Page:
1. Candidate: Mr. ATE van Dijk-Malherbe
  2. Student no: B/D674088991
  3. Discipline: Economics.
  4. Faculty: PhD. in Organisational Management, Faculty of Commerce, Procana Business University (PBU), South Africa.
  5. Title of thesis: The Repositioning of Higher Education in post-2020 South Africa.
  6. Examiner’s name and institution: Prof. CJCD de Koning, University of Karogra (UK), South Africa.

3.3.1.2. Examiner’s Report

3.1.3.2.1. Title

The title: “The Repositioning of Higher Education in post-2020 South Africa”, is appropriate and well formulated: it describes the research project and focusses the attention on the present functioning of higher education. Regarding the description of “education”, “higher education” and “tertiary” for university education, there is some confusion in its daily use, especially in the layman’s interpretation of such meanings. Also, herewith the indifferent usage of “learning” or “learning and training” in the place of “education” has become more and more a contemporary way of speaking as well as writing: writers and guidelines are also in agreement about the use of both words to describe the same subject.57-60

The description of “tertiary” education as an alternative and synonym for “higher” education has become more and more a word used daily, especially by RSA researchers that are publishing in accredited journals in the USA where “tertiary” is a common synonym for “higher” education. In this thesis, where the word “tertiary” has alternatively been used for higher education, it may correctly be seen as a synonym for “higher education”. In this context the use of the word “tertiary” was strengthened by the acceptance of the words “tertiary” as well as “higher” in the journal in which the candidate published his articles in the USA. It must be emphasised that the indifferent use of “tertiary” and “higher” (and vice versa) to describe a certain sector of post-Grade 12 education, is not new in the RSA.57-60

Although some writers use the word “tertiary” to describe not only universities, but also vocational and FET colleges, the word “higher” is also used in the same context. How vague the difference in definition between higher and tertiary is (and has become over the last decade or two), is well reflected by various definitions which describe “higher” education as an examination generally taken at the end of the 5th year of secondary education while “tertiary” education is seen as the teaching of the six-form level (a higher level than the higher-education 5th year) students.57-60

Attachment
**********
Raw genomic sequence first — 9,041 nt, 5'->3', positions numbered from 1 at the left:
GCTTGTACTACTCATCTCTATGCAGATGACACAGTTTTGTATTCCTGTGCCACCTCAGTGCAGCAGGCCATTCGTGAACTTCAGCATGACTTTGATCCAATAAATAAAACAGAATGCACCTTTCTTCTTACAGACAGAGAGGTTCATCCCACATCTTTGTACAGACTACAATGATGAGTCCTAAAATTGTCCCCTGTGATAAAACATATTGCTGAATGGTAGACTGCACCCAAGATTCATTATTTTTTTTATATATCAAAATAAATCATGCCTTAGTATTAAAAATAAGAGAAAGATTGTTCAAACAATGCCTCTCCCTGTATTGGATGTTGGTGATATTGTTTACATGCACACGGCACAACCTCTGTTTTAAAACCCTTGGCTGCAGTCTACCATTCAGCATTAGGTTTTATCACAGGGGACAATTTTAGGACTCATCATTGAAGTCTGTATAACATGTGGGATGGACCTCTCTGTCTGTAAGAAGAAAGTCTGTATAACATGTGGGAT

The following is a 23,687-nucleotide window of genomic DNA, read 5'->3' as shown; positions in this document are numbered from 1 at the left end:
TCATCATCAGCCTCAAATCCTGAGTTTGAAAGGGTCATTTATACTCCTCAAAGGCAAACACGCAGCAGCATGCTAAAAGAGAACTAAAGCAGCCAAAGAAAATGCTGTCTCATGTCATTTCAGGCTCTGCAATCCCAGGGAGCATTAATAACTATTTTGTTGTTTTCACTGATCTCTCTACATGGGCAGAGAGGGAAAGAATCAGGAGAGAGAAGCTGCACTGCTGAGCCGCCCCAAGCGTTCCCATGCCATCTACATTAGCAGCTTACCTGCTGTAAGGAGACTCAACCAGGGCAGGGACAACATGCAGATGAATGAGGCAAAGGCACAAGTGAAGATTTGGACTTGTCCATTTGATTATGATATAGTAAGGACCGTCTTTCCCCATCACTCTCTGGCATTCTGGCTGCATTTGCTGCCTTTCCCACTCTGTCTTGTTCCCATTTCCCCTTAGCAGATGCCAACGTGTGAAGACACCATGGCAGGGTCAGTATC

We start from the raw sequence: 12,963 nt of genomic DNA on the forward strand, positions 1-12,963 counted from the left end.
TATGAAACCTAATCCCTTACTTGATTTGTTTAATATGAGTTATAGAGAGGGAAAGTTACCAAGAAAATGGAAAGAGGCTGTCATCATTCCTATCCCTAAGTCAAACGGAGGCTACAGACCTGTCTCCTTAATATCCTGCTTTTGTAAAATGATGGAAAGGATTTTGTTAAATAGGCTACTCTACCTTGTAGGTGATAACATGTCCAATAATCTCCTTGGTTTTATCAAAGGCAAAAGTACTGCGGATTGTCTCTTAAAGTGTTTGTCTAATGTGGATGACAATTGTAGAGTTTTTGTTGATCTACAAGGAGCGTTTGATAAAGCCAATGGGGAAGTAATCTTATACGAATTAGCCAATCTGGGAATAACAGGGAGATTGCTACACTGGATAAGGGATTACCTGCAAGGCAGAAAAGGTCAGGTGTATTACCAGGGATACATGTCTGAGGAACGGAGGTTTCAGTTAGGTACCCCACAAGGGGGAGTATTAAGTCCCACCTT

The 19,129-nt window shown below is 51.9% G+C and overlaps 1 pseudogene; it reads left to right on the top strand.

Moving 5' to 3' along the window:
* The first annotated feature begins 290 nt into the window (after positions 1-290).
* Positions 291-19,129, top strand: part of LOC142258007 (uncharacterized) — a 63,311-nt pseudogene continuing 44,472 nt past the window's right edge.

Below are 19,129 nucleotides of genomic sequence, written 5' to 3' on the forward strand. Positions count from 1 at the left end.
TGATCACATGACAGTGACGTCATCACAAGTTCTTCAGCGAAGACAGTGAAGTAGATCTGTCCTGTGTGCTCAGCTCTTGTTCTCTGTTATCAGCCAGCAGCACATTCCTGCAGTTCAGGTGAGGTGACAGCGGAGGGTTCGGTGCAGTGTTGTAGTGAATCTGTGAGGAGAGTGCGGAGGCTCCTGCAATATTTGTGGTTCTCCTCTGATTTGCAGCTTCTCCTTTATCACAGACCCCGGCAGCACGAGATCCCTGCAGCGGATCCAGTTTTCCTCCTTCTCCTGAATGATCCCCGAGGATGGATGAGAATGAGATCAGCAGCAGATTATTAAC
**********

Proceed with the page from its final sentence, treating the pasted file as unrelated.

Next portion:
How the words “higher” education, “tertiary” education and “university” as equivalents (synonyms) are weaved into each other, is echoed daily in our large newspapers by educational experts and journalists writing on education.57-60

In this study the candidate’s alternative use of “tertiary”, “higher” and “university” education as synonyms, is acceptable and in line with modern writing, especially in US journals where the article-thesis’s articles were published. The title of the article-thesis is correct and fully descriptive of the study and in line with its articles’ titles and definitions.

3.1.3.2.2. Topic

The RSA higher education (as well as its school education) is at the moment a daily point of discussion. The candidate’s chosen topic (as reflected in his title) was in-depth, sufficient and coherently investigated.

The candidate’s thesis makes an original contribution to the knowledge of higher and school education as confirmed by the outcomes of his research. The fact that all four of his articles have already been published, confirms further the need for information about the topic researched.

He demonstrates a thorough knowledge of the literature of higher education as well as school education, and shows the ability to exercise critical and analytical judgement of the topic’s literature.